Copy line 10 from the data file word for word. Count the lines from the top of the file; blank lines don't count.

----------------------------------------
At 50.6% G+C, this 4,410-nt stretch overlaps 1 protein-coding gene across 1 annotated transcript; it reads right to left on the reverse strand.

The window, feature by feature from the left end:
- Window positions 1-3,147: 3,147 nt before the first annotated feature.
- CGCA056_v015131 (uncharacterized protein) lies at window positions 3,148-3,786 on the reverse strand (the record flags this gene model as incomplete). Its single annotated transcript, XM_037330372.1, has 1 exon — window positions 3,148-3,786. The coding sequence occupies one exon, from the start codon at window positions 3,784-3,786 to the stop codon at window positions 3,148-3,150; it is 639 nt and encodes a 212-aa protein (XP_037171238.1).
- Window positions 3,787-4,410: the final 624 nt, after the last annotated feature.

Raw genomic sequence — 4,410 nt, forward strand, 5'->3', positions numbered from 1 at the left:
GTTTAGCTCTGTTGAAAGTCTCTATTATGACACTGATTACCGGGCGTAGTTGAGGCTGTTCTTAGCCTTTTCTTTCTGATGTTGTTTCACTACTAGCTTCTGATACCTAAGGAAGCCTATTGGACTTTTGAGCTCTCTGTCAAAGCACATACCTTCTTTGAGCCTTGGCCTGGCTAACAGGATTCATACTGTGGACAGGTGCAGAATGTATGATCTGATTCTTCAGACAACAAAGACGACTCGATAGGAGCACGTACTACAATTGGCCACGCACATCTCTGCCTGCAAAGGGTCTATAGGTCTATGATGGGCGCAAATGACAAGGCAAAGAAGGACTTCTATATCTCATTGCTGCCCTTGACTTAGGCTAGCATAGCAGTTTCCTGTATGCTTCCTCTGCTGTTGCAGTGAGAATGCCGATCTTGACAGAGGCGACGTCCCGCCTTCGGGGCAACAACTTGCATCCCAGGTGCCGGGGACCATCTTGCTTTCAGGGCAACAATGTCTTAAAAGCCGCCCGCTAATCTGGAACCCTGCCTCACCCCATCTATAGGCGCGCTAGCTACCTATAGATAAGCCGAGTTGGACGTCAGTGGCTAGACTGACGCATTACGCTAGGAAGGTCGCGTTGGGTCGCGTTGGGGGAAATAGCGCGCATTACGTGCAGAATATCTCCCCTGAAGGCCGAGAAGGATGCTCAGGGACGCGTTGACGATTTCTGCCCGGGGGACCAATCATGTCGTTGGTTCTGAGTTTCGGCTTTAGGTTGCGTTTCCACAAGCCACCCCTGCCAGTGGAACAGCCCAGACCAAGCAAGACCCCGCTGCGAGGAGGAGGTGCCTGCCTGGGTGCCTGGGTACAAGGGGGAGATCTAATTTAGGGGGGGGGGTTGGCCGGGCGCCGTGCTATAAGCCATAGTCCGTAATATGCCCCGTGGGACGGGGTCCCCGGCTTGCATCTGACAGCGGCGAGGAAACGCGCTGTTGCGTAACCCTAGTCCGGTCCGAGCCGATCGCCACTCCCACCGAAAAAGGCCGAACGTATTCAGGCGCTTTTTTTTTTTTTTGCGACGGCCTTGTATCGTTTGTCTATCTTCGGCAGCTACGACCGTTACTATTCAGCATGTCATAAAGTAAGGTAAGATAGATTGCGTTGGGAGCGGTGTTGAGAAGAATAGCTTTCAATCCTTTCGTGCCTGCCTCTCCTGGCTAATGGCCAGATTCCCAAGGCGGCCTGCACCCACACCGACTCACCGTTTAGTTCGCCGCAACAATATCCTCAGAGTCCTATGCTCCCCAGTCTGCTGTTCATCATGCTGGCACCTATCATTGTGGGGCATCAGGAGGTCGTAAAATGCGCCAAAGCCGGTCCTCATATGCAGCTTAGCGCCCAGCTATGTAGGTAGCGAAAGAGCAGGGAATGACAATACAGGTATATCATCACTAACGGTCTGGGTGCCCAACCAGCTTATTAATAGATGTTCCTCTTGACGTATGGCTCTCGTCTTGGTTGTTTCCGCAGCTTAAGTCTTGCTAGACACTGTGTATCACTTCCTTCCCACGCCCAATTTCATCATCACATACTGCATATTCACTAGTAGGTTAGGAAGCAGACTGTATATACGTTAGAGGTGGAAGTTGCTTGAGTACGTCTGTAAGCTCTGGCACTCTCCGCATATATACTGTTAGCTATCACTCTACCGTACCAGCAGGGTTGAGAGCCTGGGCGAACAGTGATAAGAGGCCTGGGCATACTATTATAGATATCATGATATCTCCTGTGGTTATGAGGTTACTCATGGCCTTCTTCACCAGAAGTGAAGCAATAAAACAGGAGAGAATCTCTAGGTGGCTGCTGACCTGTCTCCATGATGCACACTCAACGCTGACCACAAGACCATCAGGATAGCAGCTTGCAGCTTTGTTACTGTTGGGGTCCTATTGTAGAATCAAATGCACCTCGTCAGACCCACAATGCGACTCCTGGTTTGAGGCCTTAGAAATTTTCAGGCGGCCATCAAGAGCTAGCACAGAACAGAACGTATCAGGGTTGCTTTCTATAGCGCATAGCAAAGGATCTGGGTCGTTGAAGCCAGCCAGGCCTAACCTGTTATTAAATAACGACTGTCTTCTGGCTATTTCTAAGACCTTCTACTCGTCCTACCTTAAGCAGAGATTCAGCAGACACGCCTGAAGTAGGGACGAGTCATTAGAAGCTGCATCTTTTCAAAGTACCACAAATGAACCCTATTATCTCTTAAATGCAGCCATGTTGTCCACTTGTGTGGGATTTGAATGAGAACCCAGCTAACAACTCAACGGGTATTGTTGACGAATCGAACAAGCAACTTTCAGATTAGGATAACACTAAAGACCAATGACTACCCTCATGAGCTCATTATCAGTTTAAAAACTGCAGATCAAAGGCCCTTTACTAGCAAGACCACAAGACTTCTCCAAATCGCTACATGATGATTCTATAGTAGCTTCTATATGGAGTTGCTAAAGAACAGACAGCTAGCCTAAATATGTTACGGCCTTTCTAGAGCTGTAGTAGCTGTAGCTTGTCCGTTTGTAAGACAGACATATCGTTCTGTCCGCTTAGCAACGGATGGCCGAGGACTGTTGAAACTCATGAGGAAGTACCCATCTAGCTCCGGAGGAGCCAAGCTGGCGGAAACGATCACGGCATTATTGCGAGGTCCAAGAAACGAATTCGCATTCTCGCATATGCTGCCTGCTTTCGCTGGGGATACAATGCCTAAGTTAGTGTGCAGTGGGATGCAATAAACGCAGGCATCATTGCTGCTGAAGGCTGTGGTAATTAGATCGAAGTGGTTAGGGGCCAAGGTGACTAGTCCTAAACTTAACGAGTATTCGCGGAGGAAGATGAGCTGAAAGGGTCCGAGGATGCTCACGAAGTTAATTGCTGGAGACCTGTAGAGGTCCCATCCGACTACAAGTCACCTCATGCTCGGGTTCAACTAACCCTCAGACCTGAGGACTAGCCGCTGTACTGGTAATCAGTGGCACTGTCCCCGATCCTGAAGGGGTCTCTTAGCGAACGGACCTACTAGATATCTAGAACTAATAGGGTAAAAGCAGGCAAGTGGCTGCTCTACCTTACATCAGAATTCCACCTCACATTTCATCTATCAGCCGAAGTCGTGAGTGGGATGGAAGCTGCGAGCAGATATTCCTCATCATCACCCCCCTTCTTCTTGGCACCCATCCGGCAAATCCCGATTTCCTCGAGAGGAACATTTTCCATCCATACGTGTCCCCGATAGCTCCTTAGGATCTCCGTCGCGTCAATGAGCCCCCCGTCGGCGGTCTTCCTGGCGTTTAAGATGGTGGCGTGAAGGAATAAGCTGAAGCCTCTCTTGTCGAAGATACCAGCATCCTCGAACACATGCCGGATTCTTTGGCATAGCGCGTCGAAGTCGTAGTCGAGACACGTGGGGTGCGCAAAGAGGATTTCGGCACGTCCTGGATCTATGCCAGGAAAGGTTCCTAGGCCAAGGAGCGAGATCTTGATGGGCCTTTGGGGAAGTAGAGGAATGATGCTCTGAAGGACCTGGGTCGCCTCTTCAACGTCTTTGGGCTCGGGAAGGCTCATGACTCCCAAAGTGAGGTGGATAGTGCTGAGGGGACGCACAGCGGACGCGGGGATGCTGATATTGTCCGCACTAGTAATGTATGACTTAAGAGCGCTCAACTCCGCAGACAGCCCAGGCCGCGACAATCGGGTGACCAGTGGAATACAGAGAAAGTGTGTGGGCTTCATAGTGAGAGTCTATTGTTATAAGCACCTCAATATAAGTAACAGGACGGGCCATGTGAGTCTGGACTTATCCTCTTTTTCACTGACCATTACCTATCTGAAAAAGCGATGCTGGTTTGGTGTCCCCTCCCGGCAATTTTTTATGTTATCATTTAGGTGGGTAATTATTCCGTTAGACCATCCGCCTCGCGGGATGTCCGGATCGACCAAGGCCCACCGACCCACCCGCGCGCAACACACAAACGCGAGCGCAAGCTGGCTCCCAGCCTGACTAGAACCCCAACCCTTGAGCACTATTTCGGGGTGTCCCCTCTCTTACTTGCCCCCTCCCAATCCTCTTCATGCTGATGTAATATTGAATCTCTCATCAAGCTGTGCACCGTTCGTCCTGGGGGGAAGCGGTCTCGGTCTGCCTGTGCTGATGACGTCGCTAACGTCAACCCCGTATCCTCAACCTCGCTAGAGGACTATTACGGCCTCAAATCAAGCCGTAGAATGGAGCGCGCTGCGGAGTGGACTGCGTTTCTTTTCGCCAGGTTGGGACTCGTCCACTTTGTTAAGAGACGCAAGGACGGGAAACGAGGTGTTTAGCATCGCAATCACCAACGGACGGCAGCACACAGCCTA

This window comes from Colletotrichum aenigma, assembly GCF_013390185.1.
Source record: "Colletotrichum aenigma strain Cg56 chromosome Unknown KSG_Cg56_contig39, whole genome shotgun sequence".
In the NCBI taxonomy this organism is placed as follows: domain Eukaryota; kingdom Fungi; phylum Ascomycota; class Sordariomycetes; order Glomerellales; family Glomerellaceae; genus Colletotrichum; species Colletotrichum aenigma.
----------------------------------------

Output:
In the NCBI taxonomy this organism is placed as follows: domain Eukaryota; kingdom Fungi; phylum Ascomycota; class Sordariomycetes; order Glomerellales; family Glomerellaceae; genus Colletotrichum; species Colletotrichum aenigma.